Gresk v. Demetris

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Justia Opinion Summary

The anti-SLAPP statute was inapplicable in this medical malpractice action filed by two minors and their parents against a doctor who reported suspected medical child abuse to the Department of Child Services (DSC).

The doctor here argued that the lawsuit was a Strategic Lawsuit Against Public Participation (SLAPP) and that her report to DCS was protected speech shielded by Indiana’s anti-SLAPP statute. The trial court agreed with the doctor and dismissed the lawsuit. The Supreme Court reversed, holding (1) the anti-SLAPP statute was inapplicable because to be protected under the statute a person’s actions must be “in furtherance of” his or her right of petition or free speech and “in connection with a public issue” (see Ind. Code 34-7-7-5); and (2) because Plaintiffs’ lawsuit was not filed to stifle the doctor’s speech on a public issue but to recover damages for alleged medical malpractice, the suit was not the type of suit the anti-SLAPP statute was enacted to prevent.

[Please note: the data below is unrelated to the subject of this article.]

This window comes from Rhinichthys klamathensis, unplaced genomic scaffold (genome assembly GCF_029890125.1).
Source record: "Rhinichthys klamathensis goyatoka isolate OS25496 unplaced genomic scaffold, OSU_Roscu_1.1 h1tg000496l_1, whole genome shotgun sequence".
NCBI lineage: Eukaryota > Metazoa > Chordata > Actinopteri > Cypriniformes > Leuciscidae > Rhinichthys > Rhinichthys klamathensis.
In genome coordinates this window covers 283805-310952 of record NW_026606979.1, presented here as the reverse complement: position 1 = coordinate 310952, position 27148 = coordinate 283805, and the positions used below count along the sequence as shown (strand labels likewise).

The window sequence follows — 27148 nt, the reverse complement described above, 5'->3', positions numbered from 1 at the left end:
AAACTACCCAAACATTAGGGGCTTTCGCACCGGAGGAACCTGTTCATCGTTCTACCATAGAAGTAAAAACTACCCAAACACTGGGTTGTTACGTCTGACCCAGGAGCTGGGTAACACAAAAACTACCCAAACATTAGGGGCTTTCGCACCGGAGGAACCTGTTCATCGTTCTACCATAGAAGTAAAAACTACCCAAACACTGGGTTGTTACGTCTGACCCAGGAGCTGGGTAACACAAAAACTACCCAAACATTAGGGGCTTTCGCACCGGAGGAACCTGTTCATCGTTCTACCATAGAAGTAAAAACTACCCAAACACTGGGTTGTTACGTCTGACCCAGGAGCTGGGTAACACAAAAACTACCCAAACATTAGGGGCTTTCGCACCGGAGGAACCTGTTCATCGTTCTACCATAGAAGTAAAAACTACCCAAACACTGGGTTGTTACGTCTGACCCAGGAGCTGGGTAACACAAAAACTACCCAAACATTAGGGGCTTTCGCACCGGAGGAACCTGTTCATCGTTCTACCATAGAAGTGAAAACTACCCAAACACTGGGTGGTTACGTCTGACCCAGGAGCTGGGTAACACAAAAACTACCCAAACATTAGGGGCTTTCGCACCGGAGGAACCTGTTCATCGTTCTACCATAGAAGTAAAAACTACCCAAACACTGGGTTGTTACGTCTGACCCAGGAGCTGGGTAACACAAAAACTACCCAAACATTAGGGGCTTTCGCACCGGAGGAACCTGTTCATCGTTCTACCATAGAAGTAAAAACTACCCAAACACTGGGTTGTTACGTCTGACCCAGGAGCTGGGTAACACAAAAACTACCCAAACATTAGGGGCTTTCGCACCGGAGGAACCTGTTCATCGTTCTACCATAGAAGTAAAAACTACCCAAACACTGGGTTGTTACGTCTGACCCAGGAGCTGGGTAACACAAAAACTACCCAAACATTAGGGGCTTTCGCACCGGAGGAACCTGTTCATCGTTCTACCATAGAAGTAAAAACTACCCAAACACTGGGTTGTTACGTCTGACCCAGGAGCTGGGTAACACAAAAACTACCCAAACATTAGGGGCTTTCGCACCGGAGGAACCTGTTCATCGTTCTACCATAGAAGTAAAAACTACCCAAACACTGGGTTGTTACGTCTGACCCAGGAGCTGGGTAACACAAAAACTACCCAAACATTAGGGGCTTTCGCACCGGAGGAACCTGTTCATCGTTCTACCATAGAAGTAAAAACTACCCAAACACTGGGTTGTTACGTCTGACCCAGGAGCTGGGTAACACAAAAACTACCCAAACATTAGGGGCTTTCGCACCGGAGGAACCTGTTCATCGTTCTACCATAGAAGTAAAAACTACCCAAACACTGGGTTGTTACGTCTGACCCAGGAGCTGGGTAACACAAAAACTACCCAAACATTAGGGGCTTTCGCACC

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FILED May 10 2018, 11:24 am CLERK Indiana Supreme Court Court of Appeals and Tax Court IN THE Indiana Supreme Court Supreme Court Case No. 49S02-1711-MI-686 Paul Gresk, Trustee for the Bankruptcy Estate of Derek VanWinkle and Stacey VanWinkle on behalf of M.V. and A.V., their minor children, Appellants (Plaintiffs) –v– Cortney Demetris, M.D., Appellee (Defendant) Stephen W. Robertson, Commissioner of the Indiana Department of Insurance, Party in Interest Argued: December 7, 2017 | Decided: May 10, 2018 Appeal from the Marion Superior Court, No. 49D05-1510-MI-35716 The Honorable John M.T. Chavis, II, Judge On Petition to Transfer from the Indiana Court of Appeals, No. 49A02-1610-MI-2287 Opinion by Justice Massa Chief Justice Rush, Justice David, and Justice Goff concur. Justice Slaughter not participating. Massa, Justice. Public participation is fundamental to self-government, and thus protected by the Indiana and United States Constitutions. When citizens are faced with meritless retaliatory lawsuits designed to chill their constitutional rights of petition or free speech, also known as Strategic Lawsuits Against Public Participation (SLAPP), Indiana’s anti-SLAPP statute provides a defense. Here, two minors and their parents filed a medical malpractice lawsuit against a doctor who reported suspected medical child abuse to the Department of Child Services (DCS). The doctor claimed the lawsuit was a SLAPP and her report to DCS was protected speech shielded by Indiana’s anti-SLAPP statute. The trial court agreed and dismissed the lawsuit. We reverse, finding the anti-SLAPP statute inapplicable in this case because to be protected under Indiana’s anti-SLAPP statute a person’s actions must be “in furtherance of” his or her right of petition or free speech and “in connection with a public issue.” Ind. Code § 34-7-7-5 (2017). Facts and Procedural History Stacey VanWinkle, a neonatal-intensive-care-unit nurse, and Derek VanWinkle, a stay-at-home father, have two children, A.V. and M.V. Since birth, A.V. has suffered from several medical conditions, including gastrointestinal (GI) issues, requiring many procedures and medications. In May 2013, Dr. Susan Maisel, A.V.’s doctor, became concerned that Stacey was exaggerating A.V.’s GI symptoms. Dr. Maisel recommended admitting A.V. to the hospital for observation. Dr. Maisel then contacted Dr. Cortney Demetris, a board-certified doctor in pediatrics and childabuse pediatrics, about her concerns that A.V. was a victim of medical child abuse. 1 Medical child abuse, formerly called Munchausen syndrome by proxy, is a form of child abuse where a child receives unnecessary and potentially risky medical treatment due to false symptom reporting by a parent or caregiver. 1 Indiana Supreme Court | Case No. 49S02-1711-MI-686 | May 10, 2018 Page 2 of 12 In June 2013, A.V. was admitted for observation, and Dr. Demetris was her attending physician. After two days, Dr. Demetris noted in her medical files that A.V. was “a well appearing child” without “any significant medical complaints.” Appellants’ App. Vol. 2, p.127. Based on video surveillance from A.V.’s room, conversations with A.V.’s other physicians, and interactions with A.V.’s parents, Dr. Demetris concluded that A.V. suffered from medical child abuse. A hospital social worker then reported Dr. Demetris’s diagnosis to DCS. Less than a week later, DCS removed A.V. and M.V. from their parents and filed a petition alleging they were children in need of services (CHINS). Ultimately, A.V. and M.V. were returned to their parents. However, because Stacey worked with children, DCS conducted a Child Care Worker Assessment Review (CCWAR). 2 Following the CCWAR, DCS substantiated the allegations of abuse. Eventually, DCS dismissed the CHINS petition, but the VanWinkles sought administrative appeal of the substantiated allegations. After a hearing, an administrative law judge substantiated the neglect allegations as to A.V. only. This finding was ultimately reversed by the trial court. The VanWinkles, individually and on behalf of A.V. and M.V., then filed a proposed medical malpractice complaint with the Indiana Department of Insurance, alleging Dr. Demetris’s diagnosis of medical child abuse fell below the standard of care. 3 Before the medical review A CCWAR is required when a “child care worker,” as defined in 465 Indiana Administrative Code section 3-1-5, has allegations of child abuse and/or neglect filed against them as an employee or personally. Ind. Dept. of Child Servs., Ind. Child Welfare Policy Manual § 2.03 (2014), available at http://www.in.gov/dcs/files/2.03%20Child%20Care%20Worker%20Assessment%20Review%2 0Process.pdf. The CCWAR provides an opportunity for the “child care worker” “to present any information he or she feels could assist DCS in making an accurate decision” with regard to substantiating the allegations. Id. 2 The VanWinkles also filed suit under Title 42 of the United States Code section 1983, alleging DCS and Dr. Demetris engaged in a conspiracy to falsely accuse them of medical child abuse. The lawsuit was removed to federal court, where it was dismissed based on immunity and lack of evidence. VanWinkle v. Nichols, No. 1:15-CV-01082-JMS-MJD, 2015 WL 9275671 (S.D. Ind. Dec. 18, 2015). 3 Indiana Supreme Court | Case No. 49S02-1711-MI-686 | May 10, 2018 Page 3 of 12 panel could consider the complaint, Dr. Demetris moved for a preliminary determination of law and dismissal, arguing that her report to DCS was protected by Indiana’s anti-SLAPP statute. 4 The trial court agreed and dismissed, finding “Dr. Demetris spoke upon a matter of public concern or public interest when she reported her diagnosis of medical child abuse to [DCS]” and therefore her report was protected speech covered under the statute. Appellants’ App. Vol. 2, pp.15–16. The VanWinkles appealed and our Court of Appeals reversed, concluding the anti-SLAPP statute did not apply. Gresk v. Demetris, 81 N.E.3d 645, 655 (Ind. Ct. App. 2017), vacated. As a matter of first impression, the panel concluded “child-abuse detection and prevention, on a macro level, is of great interest to the general public,” but “the public interest in the more narrow issues addressed by Dr. Demetris’s report to DCS . . . is not significant [because it concerned] a private matter.” Id. at 654. The panel also found that Dr. Demetris “reported her suspicions of child abuse to DCS primarily because of her duty to report” which is “inconsistent with any claimed intent to engage in public debate or to petition the government.” Id. We granted Dr. Demetris’s petition to transfer, vacating the Court of Appeals opinion. Ind. Appellate Rule 58(A). Standard of Review A motion to dismiss under Indiana’s anti-SLAPP statute is treated as a motion for summary judgment. I.C. § 34-7-7-9(a)(1). Summary judgment is appropriate if the designated evidence shows that there is no genuine issue as to any material fact and the moving party is entitled to judgment as a matter of law. Ind. Trial Rule 56(C); Megenity v. Dunn, 68 N.E.3d 1080, 1083 (Ind. 2017). She also claimed dismissal was appropriate under the immunity section of Indiana’s child abuse reporting statute, see Ind. Code § 31-33-6-1 (2017), and that no physician-patient relationship existed. Rulings on these issues were stayed until resolution of the anti-SLAPP question. 4 Indiana Supreme Court | Case No. 49S02-1711-MI-686 | May 10, 2018 Page 4 of 12 Discussion and Decision Our decision begins with a historical discussion of SLAPP lawsuits and Indiana’s anti-SLAPP statute. We then apply Indiana’s statute to the facts at hand, finding the anti-SLAPP defense inapplicable because Dr. Demetris’s report was not made pursuant to her right of petition or free speech or in connection with a public issue. I. SLAPPs identified as a threat to constitutionally protected activities. A. SLAPPs generally. In 1989, Professors Penelope Canan and George W. Pring observed that, since at least the 1970s, ordinary individuals were being sued for simply speaking out politically. SLAPPs: Strategic Lawsuits Against Public Participation, 7 Pace Envtl. L. Rev. 3, 3, 5 (1989) [hereinafter SLAPPs]. These lawsuits implicitly challenged free speech or petition rights and sent the message that there was a “price” for civic engagement. Id. at 5–6. The “price” being a high-dollar retaliatory lawsuit—a meritless attempt at chilling participation in government. Id. at 5, 8. Professors Canan and Pring labeled these suits with the political-legal term “SLAPP,” strategic lawsuits against public participation. Id. at 4. The defining goal of these lawsuits was not to win, but to silence opposition with “delay, expense and distraction.” John C. Barker, Common-Law and Statutory Solutions to the Problem of SLAPPS, 26 Loy. L.A. L. Rev. 395, 405 (1993) [hereinafter Problem of SLAPPS]. SLAPP lawsuits target a wide variety of political activity, including “reporting violations of law, writing to government officials, attending public hearings, testifying before government bodies, circulating petitions for signature, lobbying for legislation, campaigning in initiative or referendum elections, filing agency protests or appeals, being parties in law-reform lawsuits, and engaging in peaceful boycotts and demonstrations.” SLAPPs at 5. And the public interest issues are equally as varied, ranging from zoning, health and safety, and environmental Indiana Supreme Court | Case No. 49S02-1711-MI-686 | May 10, 2018 Page 5 of 12 protection to public education, animal welfare, and taxation. Penelope Canan & George W. Pring, Studying Strategic Lawsuits Against Public Participation: Mixing Quantitative and Qualitative Approaches, 22 Law & Soc’y Rev. 385, 388–89 (1988). Ultimately, Canan and Pring’s studies revealed a “growing legal risk for ordinary citizens who speak up on community political issues,” and they urged all three branches of government to act. SLAPPs at 8, 15. Since then many states have adopted anti-SLAPP statutes. An integral component of these statutes is balancing a plaintiff’s right to have his or her day in court and a defendant’s free speech and petition rights, while simultaneously providing a framework to distinguish between frivolous and meritorious cases. Problem of SLAPPS at 397–98. If the lawsuit stems from a legitimate legal wrong, it is not a SLAPP. George W. Merriam, Identifying and Beating a Strategic Lawsuit Against Public Participation, 3 Duke Envtl. Law & Pol’y F. 17, 18 (1993). But, if the lawsuit is filed for an ulterior political end, it is a SLAPP. Id. Anti-SLAPP statutes establish key procedural tools to safeguard First Amendment rights. B. Indiana’s anti-SLAPP statute. Indiana adopted its anti-SLAPP statute in 1998 to address and reduce abusive SLAPP litigation. 1998 Ind. Acts 1403-06 (codified at I.C. §§ 34-7-71 to -10). Defendants may invoke the anti-SLAPP defense when faced with a civil action for acts or omissions “in furtherance of the person’s right of petition or free speech” under the United States Constitution or Indiana Constitution “in connection with a public issue” and “taken in good faith and with a reasonable basis in law and fact.” I.C. § 34-7-7-5. Once an antiSLAPP motion to dismiss is filed, discovery is stayed except as necessary to respond to the issues raised in the motion. Id. §§ 34-7-7-6, -9(a)(3). Defendants who successfully invoke the statute’s defense are entitled to dismissal and reasonable attorney’s fees and costs. Id. § 34-7-7-7. But, if an anti-SLAPP motion is “frivolous” or “solely intended to cause unnecessary delay,” the plaintiff may recover such fees and costs associated with answering. Id. § 34-7-7-8. Dismissal under the statute is in addition to other remedies provided by the law. Id. § 34-7-7-10. Indiana Supreme Court | Case No. 49S02-1711-MI-686 | May 10, 2018 Page 6 of 12 II. Indiana’s anti-SLAPP statute is inapplicable in this case. Dr. Demetris argues that, as a matter of first impression, Indiana’s antiSLAPP statute should be broadly construed to afford protection to reports of suspected child abuse. The VanWinkles respond that the anti-SLAPP statute does not apply to these facts, which concern a statutory duty to report involving a private, confidential matter. SLAPPs can be difficult to identify. But for the anti-SLAPP statute to apply, the statutory requirements of Indiana Code section 34-7-7-5 must be satisfied. Upon receiving an anti-SLAPP motion to dismiss, the court must determine three things: (1) whether an action was “in furtherance of the person’s right of petition or free speech;” and, (2) if so, whether the action was “in connection with a public issue.” Id. § 34-7-7-5(1). If both requirements are satisfied, the court then analyzes (3) whether the action was “taken in good faith and with a reasonable basis in law and fact.” Id. § 34-7-7-5(2). Here, we find the anti-SLAPP statute inapplicable because Dr. Demetris’s report was not made pursuant to her right of petition or free speech. Normally, this would end the analysis because all three requirements must be met. However, because this is an issue of first impression, we also address whether reports of child abuse are matters of public interest. A. Dr. Demetris’s report was not made in furtherance of her right of petition or free speech. The First Amendment protects a person’s right to “petition the Government for a redress of grievances,” and prohibits the government from “abridging the freedom of speech.” 5 U.S. Const. amend. I. These The First Amendment has been incorporated to the states through the Fourteenth Amendment. Love v. Rehfus, 946 N.E.2d 1, 8 n.5 (Ind. 2011) (citing McIntyre v. Ohio Elections Comm’n, 514 U.S. 334, 336 n.1 (1995)). 5 Indiana Supreme Court | Case No. 49S02-1711-MI-686 | May 10, 2018 Page 7 of 12 traditional-American constitutional rights involve “personal expression,” and citizen participation in government. Borough of Duryea, Pa. v. Guarnieri, 564 U.S. 379, 388 (2011). Persons exercising their right of petition “express their ideas, hopes, and concerns to their government and their elected representatives” with the purpose of “seeking redress of a grievance.” Id. Persons exercising their right of free speech do so to advance “the public exchange of ideas” essential to a healthy democracy. Id. Dr. Demetris did not exercise her right to petition. Her report was not made to address a grievance of her own, but instead to simply report her diagnosis of medical child abuse to DCS. Cf. Novoselsky v. Brown, 822 F.3d 342, 355–56 (7th Cir. 2016) (noting an attorney who advocates on a client’s behalf is not exercising personal First Amendment rights). Similarly, once Dr. Demetris arrived at her diagnosis, she had a duty to report it or face potential criminal repercussions, inconsistent with any intent to facilitate debate. 6 See Kentner v. Timothy R. Downey Ins., Inc., 430 F. Supp. 2d 844, 846 (S.D. Ind. 2006) (finding Indiana’s anti-SLAPP defense inapplicable where actions are “simply in furtherance of [person’s] own personal goals”); see also Kadambi v. Express Scripts, Inc., 86 F. Supp. 3d 900, 909 (N.D. Ind. 2015) (noting self-motivated communications to avoid legal liability were “inconsistent with any claimed intent to engage in public debate”). Once the report was made, Dr. Demetris fulfilled her statutory obligations and any further action was up to DCS. 7 While there may be some set of facts where a doctor’s mandated report is in furtherance of First Amendment rights, these are not it. By simply reporting her statutorily-required diagnosis to DCS, Dr. Demetris was not See Ind. Code § 31-33-5-1 (2017) (“[A]n individual who has reason to believe that a child is a victim of child abuse or neglect shall make a report[.]”); Ind. Code § 31-33-22-1(a) (2017) (“A person who knowingly fails to make a report required by IC 31-33-5-1 commits a Class B misdemeanor.”). 6 See Ind. Code § 31-33-8-1 (2017) (upon receiving a report from medical personnel, DCS forwards the report to the local DCS office to determine if DCS will initiate an assessment). 7 Indiana Supreme Court | Case No. 49S02-1711-MI-686 | May 10, 2018 Page 8 of 12 engaged in any political advocacy guaranteed to her under the right to petition the government. Likewise, Dr. Demetris’s report was not made pursuant to her freespeech rights because (1) it was the product of a statutory duty, not a constitutional right; and (2) it was confidential. 8 See Kadambi, 86 F. Supp. 3d at 909 (finding communications were not in furtherance of free speech rights because they were made to avoid legal liability and concerned a private matter). These aspects of the report belie any purported exchange of ideas. As our Court of Appeals explained, the First Amendment protects the “unfettered interchange of ideas for the bringing about of political and social changes desired by the people.” Lach v. Lake Cty., 621 N.E.2d 357, 358 (Ind. Ct. App. 1993). Dr. Demetris’s report was not speech in relation to her participation in government. Instead, the VanWinkle’s lawsuit alleged a legitimate legal wrong, medical care which they believe fell below the standard of care and resulted in damages. It was not an attempt to silence Dr. Demetris from making these types of reports or diagnoses. B. Dr. Demetris’s report was not made in connection with a public issue. Most of the briefing in this case concerns whether child abuse is a public issue. Dr. Demetris directs this Court to decisions from California courts, specifically Terry v. Davis Community Church, 131 Cal. App. 4th 1534 (2005) and Cross v. Cooper, 197 Cal. App. 4th 357 (2011), arguing specific circumstances of child abuse are public issues. The VanWinkles argue that child abuse generally is of concern to the public, but specific, individual reports are not. They find the reasoning in Kadambi persuasive. See 86 F. Supp. 3d at 909 (finding practice of medicine and pharmacy are of great public interest on a macro level, but the case’s narrow issue involving denied patient prescriptions was not significant to the public). See Ind. Code §§ 31-33-18-1, -5 (making calls to DCS child abuse hotline and DCS reports of child abuse are confidential). 8 Indiana Supreme Court | Case No. 49S02-1711-MI-686 | May 10, 2018 Page 9 of 12 As required by the anti-SLAPP statute, Dr. Demetris identified the specific public issue that prompted constitutionally-protected acts in this case as “Dr. Demetris reporting her suspicions that her patient, A.V., was the victim of medical child abuse.” 9 Appellants’ App. Vol. 2, p.33. With this in mind, we note that this Court has not addressed what is or is not a “public issue” under Indiana’s anti-SLAPP statute, and we are doubtful an all-encompassing definition can be given. Regarding the First Amendment, we have said that speech is in connection with a matter of public concern if it is addressed to “‘any matter of political, social, or other concern to the community,’ as determined by its content, form, and context.” Love v. Rehfus, 946 N.E.2d 1, 9 n.6 (Ind. 2011) (quoting Connick v. Myers, 461 U.S. 138, 146 (1983)). We think this is a sufficient guide to determining what is a “public issue,” and courts should analyze the narrow statements at issue, avoiding a sweeping view of what is “public.” 10 While child abuse in certain instances may be an issue of public interest, it is not in this case. Here, the form of Dr. Demetris’s report was confidential, including content specific to one minor, A.V., and potential abuse by her parents. We agree with Dr. Demetris that child abuse reporting is of general public interest and, indeed, to further that interest the legislature has provided immunity to those who report. But that does 9 See I.C. § 34-7-7-9(b) (“The person who files a motion to dismiss must state with specificity the public issue or issue of public interest that prompted the act in furtherance of the person’s right of petition or free speech under the Constitution of the United States or the Constitution of the State of Indiana.”). We decline to adopt the “public interest” or “public issue” categories identified in Cross v. Cooper, 197 Cal. App. 4th at 912–14, which were derived from California’s anti-SLAPP statute and their legislature’s directive to “construe[ the statute] broadly.” Cal. Civ. Pro. Code § 425.16 (2018). Our General Assembly has not provided a similar legislative command. Likewise, we do not find Terry v. Davis Community Church persuasive because it is based on California’s broad interpretation of public interest and does not involve a confidential report to a governmental agency. 131 Cal. App. 4th at 1538–43 (applying California’s anti-SLAPP statute to statements made by a church, pastor, and church leaders who distributed a report to parents of youth group members detailing the church’s investigation into an inappropriate sexual relationship between a youth group member and youth group leader). 10 Indiana Supreme Court | Case No. 49S02-1711-MI-686 | May 10, 2018 Page 10 of 12 not make every report a newsworthy event, particularly when the substance of the report is confidential and concerns a private matter. See Hamilton v. Prewett, 860 N.E.2d 1234, 1248 (Ind. Ct. App. 2007). Thus, based on the narrow content, form, and context of this report—medical child abuse of one child—it was not a matter of public concern. Conclusion Indiana’s anti-SLAPP statute was adopted in response to the discrete problem of retaliatory lawsuits aimed at chilling constitutional rights. The VanWinkles’ lawsuit “is not the type of lawsuit that the anti-SLAPP statute was enacted to prevent” because it was not filed to stifle Dr. Demetris’s “speech on a public issue or an issue of public interest,” but to recover damages for alleged medical malpractice. Id. Thus, we reverse, and remand for consideration of the stayed issues. 11 Rush, C.J., and David and Goff, JJ., concur. Slaughter, J., not participating. 11 This decision expresses no opinion on the outcome of the stayed issues. Indiana Supreme Court | Case No. 49S02-1711-MI-686 | May 10, 2018 Page 11 of 12 ATTORNEYS FOR APPELLANTS Ronald J. Waicukauski Price Waicukauski Joven & Catlin, LLC Indianapolis, Indiana William W. Gooden Maggie L. Sadler Clark, Quinn, Moses, Scott & Grahn, LLP Indianapolis, Indiana ATTORNEYS FOR APPELLEE Bryce H. Bennett, Jr. Laura S. Reed Laura K. Binford Courtney David Mills Riley Bennett Egloff LLP Indianapolis, Indiana Indiana Supreme Court | Case No. 49S02-1711-MI-686 | May 10, 2018 Page 12 of 12